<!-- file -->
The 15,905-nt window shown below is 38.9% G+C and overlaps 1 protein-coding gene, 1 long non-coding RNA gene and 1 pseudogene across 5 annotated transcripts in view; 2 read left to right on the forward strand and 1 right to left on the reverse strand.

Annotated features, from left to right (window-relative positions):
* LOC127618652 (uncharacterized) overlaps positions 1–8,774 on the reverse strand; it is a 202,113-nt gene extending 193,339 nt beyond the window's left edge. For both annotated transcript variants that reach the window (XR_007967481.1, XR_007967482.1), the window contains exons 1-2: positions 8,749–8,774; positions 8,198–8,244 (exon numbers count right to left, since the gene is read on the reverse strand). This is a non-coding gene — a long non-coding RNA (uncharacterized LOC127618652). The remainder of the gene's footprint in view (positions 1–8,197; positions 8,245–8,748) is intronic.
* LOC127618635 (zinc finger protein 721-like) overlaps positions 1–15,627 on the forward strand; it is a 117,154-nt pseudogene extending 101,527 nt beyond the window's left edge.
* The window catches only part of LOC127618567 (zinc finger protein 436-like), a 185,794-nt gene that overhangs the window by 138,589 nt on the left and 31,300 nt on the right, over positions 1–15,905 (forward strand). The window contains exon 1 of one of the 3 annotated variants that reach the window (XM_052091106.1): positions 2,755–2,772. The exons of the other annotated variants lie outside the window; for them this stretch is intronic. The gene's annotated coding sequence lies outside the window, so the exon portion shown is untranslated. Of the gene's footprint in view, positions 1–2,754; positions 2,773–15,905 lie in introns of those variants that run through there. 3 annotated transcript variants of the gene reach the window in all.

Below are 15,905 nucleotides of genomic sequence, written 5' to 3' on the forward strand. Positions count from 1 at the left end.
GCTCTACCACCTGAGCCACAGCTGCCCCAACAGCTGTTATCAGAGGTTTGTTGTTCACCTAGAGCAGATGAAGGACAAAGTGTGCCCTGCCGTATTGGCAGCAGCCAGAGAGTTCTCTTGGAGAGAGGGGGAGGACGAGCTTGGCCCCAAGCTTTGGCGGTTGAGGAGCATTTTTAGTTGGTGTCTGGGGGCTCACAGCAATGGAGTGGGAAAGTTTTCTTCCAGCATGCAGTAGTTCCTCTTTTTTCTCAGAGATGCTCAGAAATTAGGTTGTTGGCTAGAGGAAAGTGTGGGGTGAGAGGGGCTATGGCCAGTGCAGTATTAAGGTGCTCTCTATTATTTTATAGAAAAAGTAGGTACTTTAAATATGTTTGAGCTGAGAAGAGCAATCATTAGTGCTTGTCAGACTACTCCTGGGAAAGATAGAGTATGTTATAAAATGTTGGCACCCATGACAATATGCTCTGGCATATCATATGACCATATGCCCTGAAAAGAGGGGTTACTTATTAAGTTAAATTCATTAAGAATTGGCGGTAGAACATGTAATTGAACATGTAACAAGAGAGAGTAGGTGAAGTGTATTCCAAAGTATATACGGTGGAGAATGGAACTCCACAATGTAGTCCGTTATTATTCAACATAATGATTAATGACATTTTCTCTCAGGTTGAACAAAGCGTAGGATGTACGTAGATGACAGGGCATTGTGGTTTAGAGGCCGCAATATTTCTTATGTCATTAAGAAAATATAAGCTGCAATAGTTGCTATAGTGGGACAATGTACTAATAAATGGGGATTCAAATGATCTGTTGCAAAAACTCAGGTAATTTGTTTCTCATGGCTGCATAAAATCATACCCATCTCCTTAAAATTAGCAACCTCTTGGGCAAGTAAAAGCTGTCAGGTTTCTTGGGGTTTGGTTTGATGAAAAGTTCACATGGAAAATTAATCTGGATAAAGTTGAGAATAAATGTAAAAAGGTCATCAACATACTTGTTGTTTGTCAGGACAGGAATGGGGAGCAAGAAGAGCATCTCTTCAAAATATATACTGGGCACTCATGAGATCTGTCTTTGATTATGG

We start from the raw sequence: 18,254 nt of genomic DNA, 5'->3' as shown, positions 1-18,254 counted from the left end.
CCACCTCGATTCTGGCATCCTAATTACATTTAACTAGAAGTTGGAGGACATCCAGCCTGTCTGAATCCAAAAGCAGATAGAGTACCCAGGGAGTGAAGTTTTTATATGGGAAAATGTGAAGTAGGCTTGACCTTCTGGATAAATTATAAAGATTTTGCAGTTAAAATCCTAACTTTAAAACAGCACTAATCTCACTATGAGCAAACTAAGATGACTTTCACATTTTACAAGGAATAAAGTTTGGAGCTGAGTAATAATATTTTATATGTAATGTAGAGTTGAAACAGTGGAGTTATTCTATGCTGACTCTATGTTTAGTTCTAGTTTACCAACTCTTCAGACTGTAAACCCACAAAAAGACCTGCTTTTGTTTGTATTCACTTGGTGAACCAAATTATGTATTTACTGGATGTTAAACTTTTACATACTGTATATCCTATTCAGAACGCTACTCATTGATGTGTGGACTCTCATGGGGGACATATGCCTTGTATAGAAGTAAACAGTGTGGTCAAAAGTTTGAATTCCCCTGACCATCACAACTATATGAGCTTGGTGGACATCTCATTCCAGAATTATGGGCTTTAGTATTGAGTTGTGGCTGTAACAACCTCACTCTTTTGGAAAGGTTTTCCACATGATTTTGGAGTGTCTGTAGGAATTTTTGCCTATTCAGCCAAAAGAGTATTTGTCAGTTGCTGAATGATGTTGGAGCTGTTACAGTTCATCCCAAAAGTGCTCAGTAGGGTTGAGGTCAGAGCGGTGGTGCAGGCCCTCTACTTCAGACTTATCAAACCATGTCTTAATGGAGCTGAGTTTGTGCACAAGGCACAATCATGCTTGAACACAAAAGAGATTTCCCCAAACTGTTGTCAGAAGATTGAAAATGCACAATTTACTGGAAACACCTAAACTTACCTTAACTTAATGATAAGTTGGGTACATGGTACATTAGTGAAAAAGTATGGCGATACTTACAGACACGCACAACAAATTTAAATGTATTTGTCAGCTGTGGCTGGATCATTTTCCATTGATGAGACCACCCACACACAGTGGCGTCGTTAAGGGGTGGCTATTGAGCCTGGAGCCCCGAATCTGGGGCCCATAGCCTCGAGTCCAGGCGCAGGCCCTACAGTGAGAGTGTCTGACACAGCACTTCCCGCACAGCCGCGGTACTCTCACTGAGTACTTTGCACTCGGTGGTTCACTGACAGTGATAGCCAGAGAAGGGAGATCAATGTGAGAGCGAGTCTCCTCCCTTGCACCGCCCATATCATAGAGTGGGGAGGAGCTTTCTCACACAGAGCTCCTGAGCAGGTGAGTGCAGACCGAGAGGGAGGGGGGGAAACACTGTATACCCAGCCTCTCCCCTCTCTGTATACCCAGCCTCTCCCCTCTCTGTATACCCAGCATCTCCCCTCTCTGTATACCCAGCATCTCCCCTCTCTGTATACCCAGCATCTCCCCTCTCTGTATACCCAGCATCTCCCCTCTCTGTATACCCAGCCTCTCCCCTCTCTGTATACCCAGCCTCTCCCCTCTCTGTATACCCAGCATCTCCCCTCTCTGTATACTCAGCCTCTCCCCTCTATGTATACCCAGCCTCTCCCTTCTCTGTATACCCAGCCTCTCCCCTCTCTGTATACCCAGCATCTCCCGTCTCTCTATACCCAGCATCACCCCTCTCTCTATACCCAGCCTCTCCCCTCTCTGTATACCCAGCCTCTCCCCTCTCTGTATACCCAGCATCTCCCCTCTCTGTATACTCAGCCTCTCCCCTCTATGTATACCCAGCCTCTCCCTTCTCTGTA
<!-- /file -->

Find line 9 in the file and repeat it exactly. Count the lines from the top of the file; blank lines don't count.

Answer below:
CCACCTCGATTCTGGCATCCTAATTACATTTAACTAGAAGTTGGAGGACATCCAGCCTGTCTGAATCCAAAAGCAGATAGAGTACCCAGGGAGTGAAGTTTTTATATGGGAAAATGTGAAGTAGGCTTGACCTTCTGGATAAATTATAAAGATTTTGCAGTTAAAATCCTAACTTTAAAACAGCACTAATCTCACTATGAGCAAACTAAGATGACTTTCACATTTTACAAGGAATAAAGTTTGGAGCTGAGTAATAATATTTTATATGTAATGTAGAGTTGAAACAGTGGAGTTATTCTATGCTGACTCTATGTTTAGTTCTAGTTTACCAACTCTTCAGACTGTAAACCCACAAAAAGACCTGCTTTTGTTTGTATTCACTTGGTGAACCAAATTATGTATTTACTGGATGTTAAACTTTTACATACTGTATATCCTATTCAGAACGCTACTCATTGATGTGTGGACTCTCATGGGGGACATATGCCTTGTATAGAAGTAAACAGTGTGGTCAAAAGTTTGAATTCCCCTGACCATCACAACTATATGAGCTTGGTGGACATCTCATTCCAGAATTATGGGCTTTAGTATTGAGTTGTGGCTGTAACAACCTCACTCTTTTGGAAAGGTTTTCCACATGATTTTGGAGTGTCTGTAGGAATTTTTGCCTATTCAGCCAAAAGAGTATTTGTCAGTTGCTGAATGATGTTGGAGCTGTTACAGTTCATCCCAAAAGTGCTCAGTAGGGTTGAGGTCAGAGCGGTGGTGCAGGCCCTCTACTTCAGACTTATCAAACCATGTCTTAATGGAGCTGAGTTTGTGCACAAGGCACAATCATGCTTGAACACAAAAGAGATTTCCCCAAACTGTTGTCAGAAGATTGAAAATGCACAATTTACTGGAAACACCTAAACTTACCTTAACTTAATGATAAGTTGGGTACATGGTACATTAGTGAAAAAGTATGGCGATACTTACAGACACGCACAACAAATTTAAATGTATTTGTCAGCTGTGGCTGGATCATTTTCCATTGATGAGACCACCCACACACAGTGGCGTCGTTAAGGGGTGGCTATTGAGCCTGGAGCCCCGAATCTGGGGCCCATAGCCTCGAGTCCAGGCGCAGGCCCTACAGTGAGAGTGTCTGACACAGCACTTCCCGCACAGCCGCGGTACTCTCACTGAGTACTTTGCACTCGGTGGTTCACTGACAGTGATAGCCAGAGAAGGGAGATCAATGTGAGAGCGAGTCTCCTCCCTTGCACCGCCCATATCATAGAGTGGGGAGGAGCTTTCTCACACAGAGCTCCTGAGCAGGTGAGTGCAGACCGAGAGGGAGGGGGGGAAACACTGTATACCCAGCCTCTCCCCTCTCTGTATACCCAGCCTCTCCCCTCTCTGTATACCCAGCATCTCCCCTCTCTGTATACCCAGCATCTCCCCTCTCTGTATACCCAGCATCTCCCCTCTCTGTATACCCAGCATCTCCCCTCTCTGTATACCCAGCCTCTCCCCTCTCTGTATACCCAGCCTCTCCCCTCTCTGTATACCCAGCATCTCCCCTCTCTGTATACTCAGCCTCTCCCCTCTATGTATACCCAGCCTCTCCCTTCTCTGTATACCCAGCCTCTCCCCTCTCTGTATACCCAGCATCTCCCGTCTCTCTATACCCAGCATCACCCCTCTCTCTATACCCAGCCTCTCCCCTCTCTGTATACCCAGCCTCTCCCCTCTCTGTATACCCAGCATCTCCCCTCTCTGTATACTCAGCCTCTCCCCTCTATGTATACCCAGCCTCTCCCTTCTCTGTA